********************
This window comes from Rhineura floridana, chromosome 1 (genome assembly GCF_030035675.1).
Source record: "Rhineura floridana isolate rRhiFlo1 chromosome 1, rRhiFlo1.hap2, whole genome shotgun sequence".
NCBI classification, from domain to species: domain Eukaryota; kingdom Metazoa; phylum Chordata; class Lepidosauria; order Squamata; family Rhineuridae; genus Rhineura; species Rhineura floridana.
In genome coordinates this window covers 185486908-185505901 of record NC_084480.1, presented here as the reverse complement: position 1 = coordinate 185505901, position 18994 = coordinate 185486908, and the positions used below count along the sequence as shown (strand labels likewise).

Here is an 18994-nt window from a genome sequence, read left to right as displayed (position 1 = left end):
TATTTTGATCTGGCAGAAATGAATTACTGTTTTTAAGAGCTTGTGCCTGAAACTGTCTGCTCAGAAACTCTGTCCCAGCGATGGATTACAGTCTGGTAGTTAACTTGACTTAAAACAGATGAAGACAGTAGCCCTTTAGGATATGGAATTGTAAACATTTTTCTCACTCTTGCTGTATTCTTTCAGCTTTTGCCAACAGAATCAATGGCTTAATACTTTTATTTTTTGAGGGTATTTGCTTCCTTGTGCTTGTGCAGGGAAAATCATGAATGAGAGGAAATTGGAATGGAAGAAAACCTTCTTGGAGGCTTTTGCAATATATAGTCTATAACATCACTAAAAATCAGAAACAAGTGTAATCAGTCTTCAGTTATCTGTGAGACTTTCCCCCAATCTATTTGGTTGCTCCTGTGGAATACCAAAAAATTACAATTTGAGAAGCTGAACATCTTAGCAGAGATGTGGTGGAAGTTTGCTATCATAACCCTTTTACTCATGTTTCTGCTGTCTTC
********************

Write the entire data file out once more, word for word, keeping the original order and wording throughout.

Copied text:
This window comes from Rhineura floridana, chromosome 1 (genome assembly GCF_030035675.1).
Source record: "Rhineura floridana isolate rRhiFlo1 chromosome 1, rRhiFlo1.hap2, whole genome shotgun sequence".
NCBI classification, from domain to species: domain Eukaryota; kingdom Metazoa; phylum Chordata; class Lepidosauria; order Squamata; family Rhineuridae; genus Rhineura; species Rhineura floridana.
In genome coordinates this window covers 185486908-185505901 of record NC_084480.1, presented here as the reverse complement: position 1 = coordinate 185505901, position 18994 = coordinate 185486908, and the positions used below count along the sequence as shown (strand labels likewise).

Here is an 18994-nt window from a genome sequence, read left to right as displayed (position 1 = left end):
TATTTTGATCTGGCAGAAATGAATTACTGTTTTTAAGAGCTTGTGCCTGAAACTGTCTGCTCAGAAACTCTGTCCCAGCGATGGATTACAGTCTGGTAGTTAACTTGACTTAAAACAGATGAAGACAGTAGCCCTTTAGGATATGGAATTGTAAACATTTTTCTCACTCTTGCTGTATTCTTTCAGCTTTTGCCAACAGAATCAATGGCTTAATACTTTTATTTTTTGAGGGTATTTGCTTCCTTGTGCTTGTGCAGGGAAAATCATGAATGAGAGGAAATTGGAATGGAAGAAAACCTTCTTGGAGGCTTTTGCAATATATAGTCTATAACATCACTAAAAATCAGAAACAAGTGTAATCAGTCTTCAGTTATCTGTGAGACTTTCCCCCAATCTATTTGGTTGCTCCTGTGGAATACCAAAAAATTACAATTTGAGAAGCTGAACATCTTAGCAGAGATGTGGTGGAAGTTTGCTATCATAACCCTTTTACTCATGTTTCTGCTGTCTTC